Gonzales said people should check and replace air filters and replace batteries in indoor thermostats. And, they should watch the direction grass is cut around outdoor units to minimize clogging.

HVAC Technology major Otniel Luviano of Buffalo, Texas, said bad air flow can increase pressure blowouts, especially in older units.

Tim Snyder, an instructor in TSTC’s HVAC Technology program, said the ideal time to test air conditioning units is between spells of cold and warm weather.

“Most people have companies they call to come and do preventive maintenance,” he said.

The Texas Department of Licensing and Regulation regulates air conditioning and refrigeration contractors who install, repair and maintain systems.

“The best thing for customers is to investigate their contractor,” Luviano said. “If you want to be a good technician, you have to go forward and learn the right way.”

TSTC offers an Associate of Applied Science degree in HVAC Technology and an HVAC technician certificate.

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TSTC Alumnus Invents Portable Workstation

(WACO, Texas) – Bobby Martin’s work as an oil field service controls technician was the inspiration for a magnetic portable workstation he invented.

Martin, a 1990 graduate of Texas State Technical Institute (now Texas State Technical College), received a patent in September 2018 from the U.S. Patent and Trademark Office for The OmniShelf.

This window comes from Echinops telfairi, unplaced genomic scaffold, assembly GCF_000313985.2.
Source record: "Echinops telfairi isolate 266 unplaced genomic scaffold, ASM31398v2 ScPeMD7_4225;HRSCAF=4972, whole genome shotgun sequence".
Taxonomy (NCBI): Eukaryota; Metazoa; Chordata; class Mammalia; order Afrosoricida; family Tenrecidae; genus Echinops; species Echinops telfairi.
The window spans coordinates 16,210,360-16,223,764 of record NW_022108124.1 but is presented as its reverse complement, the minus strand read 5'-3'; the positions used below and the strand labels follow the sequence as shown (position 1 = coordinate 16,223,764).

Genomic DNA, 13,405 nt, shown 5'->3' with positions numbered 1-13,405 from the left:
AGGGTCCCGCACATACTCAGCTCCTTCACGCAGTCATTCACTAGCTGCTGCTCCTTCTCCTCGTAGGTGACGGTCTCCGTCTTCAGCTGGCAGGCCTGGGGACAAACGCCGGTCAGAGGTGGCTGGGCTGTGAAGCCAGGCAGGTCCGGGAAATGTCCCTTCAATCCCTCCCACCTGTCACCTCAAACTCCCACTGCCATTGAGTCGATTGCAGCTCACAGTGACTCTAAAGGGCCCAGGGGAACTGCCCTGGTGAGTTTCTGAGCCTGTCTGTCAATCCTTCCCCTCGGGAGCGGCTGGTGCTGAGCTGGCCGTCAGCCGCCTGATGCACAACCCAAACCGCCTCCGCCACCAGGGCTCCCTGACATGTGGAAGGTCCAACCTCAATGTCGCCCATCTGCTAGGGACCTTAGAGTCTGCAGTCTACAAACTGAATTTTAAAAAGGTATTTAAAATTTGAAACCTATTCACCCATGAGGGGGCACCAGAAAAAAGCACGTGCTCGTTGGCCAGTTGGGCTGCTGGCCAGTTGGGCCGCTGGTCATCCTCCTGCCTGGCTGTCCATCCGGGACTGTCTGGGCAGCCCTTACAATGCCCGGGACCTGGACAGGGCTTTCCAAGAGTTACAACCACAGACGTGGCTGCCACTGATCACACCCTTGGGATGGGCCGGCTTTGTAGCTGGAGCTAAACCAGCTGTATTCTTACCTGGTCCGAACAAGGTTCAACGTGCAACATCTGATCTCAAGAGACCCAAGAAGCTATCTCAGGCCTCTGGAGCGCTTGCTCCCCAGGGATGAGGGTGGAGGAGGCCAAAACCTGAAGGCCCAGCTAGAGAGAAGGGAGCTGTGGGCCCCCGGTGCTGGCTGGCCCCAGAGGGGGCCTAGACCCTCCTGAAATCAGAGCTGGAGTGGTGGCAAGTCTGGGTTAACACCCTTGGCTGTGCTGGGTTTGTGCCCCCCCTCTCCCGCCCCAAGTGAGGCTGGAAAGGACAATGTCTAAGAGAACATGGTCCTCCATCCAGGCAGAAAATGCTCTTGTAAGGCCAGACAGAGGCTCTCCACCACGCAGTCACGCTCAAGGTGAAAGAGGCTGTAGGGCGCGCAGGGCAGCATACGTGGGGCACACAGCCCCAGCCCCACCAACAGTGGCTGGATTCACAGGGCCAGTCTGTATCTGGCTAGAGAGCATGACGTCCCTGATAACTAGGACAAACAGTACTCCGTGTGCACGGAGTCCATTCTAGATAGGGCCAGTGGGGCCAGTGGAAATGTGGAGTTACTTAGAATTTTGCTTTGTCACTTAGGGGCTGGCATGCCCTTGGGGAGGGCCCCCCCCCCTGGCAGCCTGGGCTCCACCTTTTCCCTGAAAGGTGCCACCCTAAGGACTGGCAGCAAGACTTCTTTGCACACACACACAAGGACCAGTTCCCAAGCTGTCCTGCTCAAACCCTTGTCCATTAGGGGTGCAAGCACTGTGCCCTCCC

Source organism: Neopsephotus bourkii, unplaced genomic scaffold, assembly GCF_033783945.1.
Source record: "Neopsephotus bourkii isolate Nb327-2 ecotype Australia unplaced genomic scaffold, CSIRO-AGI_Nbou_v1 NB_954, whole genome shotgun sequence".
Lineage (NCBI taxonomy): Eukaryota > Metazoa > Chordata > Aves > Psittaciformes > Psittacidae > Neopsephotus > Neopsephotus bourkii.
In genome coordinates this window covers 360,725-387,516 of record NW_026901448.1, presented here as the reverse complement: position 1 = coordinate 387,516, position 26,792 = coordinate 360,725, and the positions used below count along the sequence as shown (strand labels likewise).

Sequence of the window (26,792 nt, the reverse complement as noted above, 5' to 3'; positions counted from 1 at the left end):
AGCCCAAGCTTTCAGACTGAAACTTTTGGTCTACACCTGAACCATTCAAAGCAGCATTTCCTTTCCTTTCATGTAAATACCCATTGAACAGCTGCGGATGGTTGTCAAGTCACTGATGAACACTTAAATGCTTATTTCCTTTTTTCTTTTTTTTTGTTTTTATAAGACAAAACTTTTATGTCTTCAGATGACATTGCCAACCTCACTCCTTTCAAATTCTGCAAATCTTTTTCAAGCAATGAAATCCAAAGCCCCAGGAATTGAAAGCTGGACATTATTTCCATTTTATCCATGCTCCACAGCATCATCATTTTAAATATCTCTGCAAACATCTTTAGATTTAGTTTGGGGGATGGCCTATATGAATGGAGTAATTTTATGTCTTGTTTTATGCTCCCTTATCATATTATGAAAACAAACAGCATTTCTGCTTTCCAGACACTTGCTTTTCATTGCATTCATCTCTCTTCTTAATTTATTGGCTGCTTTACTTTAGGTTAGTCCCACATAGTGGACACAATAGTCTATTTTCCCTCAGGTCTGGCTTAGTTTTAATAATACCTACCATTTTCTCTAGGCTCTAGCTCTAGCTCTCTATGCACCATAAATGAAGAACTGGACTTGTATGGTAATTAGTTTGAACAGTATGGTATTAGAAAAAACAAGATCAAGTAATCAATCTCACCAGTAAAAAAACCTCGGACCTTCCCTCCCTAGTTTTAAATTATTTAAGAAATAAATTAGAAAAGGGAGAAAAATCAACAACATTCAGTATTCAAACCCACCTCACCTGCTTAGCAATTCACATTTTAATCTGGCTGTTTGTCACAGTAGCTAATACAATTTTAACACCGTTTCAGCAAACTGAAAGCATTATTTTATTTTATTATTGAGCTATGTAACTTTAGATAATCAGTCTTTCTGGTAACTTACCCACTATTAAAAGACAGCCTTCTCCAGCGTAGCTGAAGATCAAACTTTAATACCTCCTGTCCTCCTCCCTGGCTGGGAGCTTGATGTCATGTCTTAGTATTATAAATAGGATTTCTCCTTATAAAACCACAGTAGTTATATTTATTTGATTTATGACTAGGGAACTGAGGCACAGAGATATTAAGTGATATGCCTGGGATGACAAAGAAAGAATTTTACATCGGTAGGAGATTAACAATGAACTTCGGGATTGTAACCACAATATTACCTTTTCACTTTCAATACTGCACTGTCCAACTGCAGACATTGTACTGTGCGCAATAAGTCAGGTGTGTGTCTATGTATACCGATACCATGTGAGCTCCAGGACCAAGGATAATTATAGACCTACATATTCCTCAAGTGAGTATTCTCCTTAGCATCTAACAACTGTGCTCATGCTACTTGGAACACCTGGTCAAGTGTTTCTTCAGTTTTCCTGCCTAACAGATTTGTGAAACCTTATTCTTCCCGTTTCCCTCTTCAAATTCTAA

Martin’s invention, which measures about 17 by 15 by 3 inches when closed, uses industrial-strength magnets or suction cups to adhere to many metal or smooth vertical surfaces, leaving the user’s hands free. Once securely in place, The OmniShelf can support up to 30 pounds.

“I work all over the (oil) rig and needed something that was portable, and I thought I could make one that was magnetic. And, that is how it came about,” Martin said. “It took about three years to get it finished, going from the first prototype to what it is now.”

Some of the components Martin considered in the development process were the texture, strength of the plastic and how to make it work with hinges.

“We have some tweaks that are going to be made, but right now we have been selling it a little over a year,” Martin said. “It is just taking off on its own.”

Injection molding for the product is done in Kennedale, and assembly, packaging and storage is done in McGregor.

“When he decided to do this, I was behind him 100 percent,” said Martin’s wife, Mindy. “I’m very impressed with him finding the right people he found on his own as far as the molding company, the people in McGregor.”

Martin graduated in 1988 from China Spring High School.

“I didn’t even take a summer break,” he said. “I was a junior in high school when I decided I wanted to get into computers.”